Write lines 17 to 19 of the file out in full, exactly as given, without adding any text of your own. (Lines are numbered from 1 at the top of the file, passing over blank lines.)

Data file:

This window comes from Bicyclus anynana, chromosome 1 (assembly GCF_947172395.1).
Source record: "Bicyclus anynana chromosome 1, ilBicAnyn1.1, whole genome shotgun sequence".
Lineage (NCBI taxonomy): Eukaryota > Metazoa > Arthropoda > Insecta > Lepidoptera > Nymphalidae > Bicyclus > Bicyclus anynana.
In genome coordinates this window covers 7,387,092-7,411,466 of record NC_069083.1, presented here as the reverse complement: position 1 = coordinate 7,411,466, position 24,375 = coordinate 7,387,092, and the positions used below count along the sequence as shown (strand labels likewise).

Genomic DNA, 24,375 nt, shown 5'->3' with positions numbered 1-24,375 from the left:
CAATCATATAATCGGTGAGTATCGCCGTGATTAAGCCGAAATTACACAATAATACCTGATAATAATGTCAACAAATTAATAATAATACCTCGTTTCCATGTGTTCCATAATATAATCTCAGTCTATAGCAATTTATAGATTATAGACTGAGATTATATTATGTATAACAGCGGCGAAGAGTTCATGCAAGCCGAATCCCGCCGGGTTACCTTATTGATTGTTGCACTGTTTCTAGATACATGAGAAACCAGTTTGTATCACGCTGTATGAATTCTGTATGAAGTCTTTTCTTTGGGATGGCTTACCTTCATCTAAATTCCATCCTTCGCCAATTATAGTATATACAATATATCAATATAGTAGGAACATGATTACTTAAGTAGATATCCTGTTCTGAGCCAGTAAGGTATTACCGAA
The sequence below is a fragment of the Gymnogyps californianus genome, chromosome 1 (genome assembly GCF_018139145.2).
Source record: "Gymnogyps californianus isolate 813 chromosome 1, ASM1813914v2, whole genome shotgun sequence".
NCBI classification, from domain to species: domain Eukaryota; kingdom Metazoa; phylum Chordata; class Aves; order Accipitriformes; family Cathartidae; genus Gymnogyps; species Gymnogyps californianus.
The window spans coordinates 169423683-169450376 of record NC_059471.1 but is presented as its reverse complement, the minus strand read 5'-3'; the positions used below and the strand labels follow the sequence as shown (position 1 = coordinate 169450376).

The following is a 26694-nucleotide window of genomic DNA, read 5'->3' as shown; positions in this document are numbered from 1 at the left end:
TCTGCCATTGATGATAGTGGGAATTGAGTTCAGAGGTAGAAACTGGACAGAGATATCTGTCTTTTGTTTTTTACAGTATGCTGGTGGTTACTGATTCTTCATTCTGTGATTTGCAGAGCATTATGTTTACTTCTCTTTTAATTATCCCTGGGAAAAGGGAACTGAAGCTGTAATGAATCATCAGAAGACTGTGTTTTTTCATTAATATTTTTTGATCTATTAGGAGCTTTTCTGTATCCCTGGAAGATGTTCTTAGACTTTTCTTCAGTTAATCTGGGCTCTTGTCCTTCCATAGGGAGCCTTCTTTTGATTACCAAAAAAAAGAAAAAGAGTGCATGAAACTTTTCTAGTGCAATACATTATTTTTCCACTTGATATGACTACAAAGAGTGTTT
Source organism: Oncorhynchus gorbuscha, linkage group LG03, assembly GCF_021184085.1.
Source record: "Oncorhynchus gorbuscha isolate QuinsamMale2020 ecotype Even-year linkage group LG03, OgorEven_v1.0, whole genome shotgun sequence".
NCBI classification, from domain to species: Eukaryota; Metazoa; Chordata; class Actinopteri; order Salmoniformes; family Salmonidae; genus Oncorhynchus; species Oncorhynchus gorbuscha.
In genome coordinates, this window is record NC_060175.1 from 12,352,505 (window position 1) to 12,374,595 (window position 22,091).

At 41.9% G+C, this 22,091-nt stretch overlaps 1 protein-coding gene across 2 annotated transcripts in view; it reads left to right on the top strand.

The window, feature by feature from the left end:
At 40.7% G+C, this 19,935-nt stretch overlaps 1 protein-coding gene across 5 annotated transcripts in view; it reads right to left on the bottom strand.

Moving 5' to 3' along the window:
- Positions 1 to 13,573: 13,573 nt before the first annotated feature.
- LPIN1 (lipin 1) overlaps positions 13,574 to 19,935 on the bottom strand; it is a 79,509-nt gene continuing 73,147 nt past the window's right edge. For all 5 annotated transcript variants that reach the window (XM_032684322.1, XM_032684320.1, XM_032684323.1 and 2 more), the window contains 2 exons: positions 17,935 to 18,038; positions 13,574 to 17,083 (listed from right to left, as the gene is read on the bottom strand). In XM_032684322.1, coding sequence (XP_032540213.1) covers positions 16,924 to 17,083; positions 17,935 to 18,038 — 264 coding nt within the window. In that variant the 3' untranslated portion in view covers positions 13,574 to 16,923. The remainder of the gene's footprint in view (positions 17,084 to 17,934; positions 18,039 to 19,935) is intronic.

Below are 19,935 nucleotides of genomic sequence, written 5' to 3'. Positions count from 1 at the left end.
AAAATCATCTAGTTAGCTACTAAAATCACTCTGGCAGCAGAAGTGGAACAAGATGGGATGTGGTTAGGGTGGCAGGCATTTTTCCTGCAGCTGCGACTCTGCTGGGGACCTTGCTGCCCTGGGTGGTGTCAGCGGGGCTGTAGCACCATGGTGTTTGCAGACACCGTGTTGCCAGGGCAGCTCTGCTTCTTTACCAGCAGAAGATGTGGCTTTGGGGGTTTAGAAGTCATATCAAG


At 41.9% G+C, this 22,091-nt stretch overlaps 1 protein-coding gene across 2 annotated transcripts in view; it reads left to right on the top strand.

The window, feature by feature from the left end:
At 40.7% G+C, this 19,935-nt stretch overlaps 1 protein-coding gene across 5 annotated transcripts in view; it reads right to left on the bottom strand.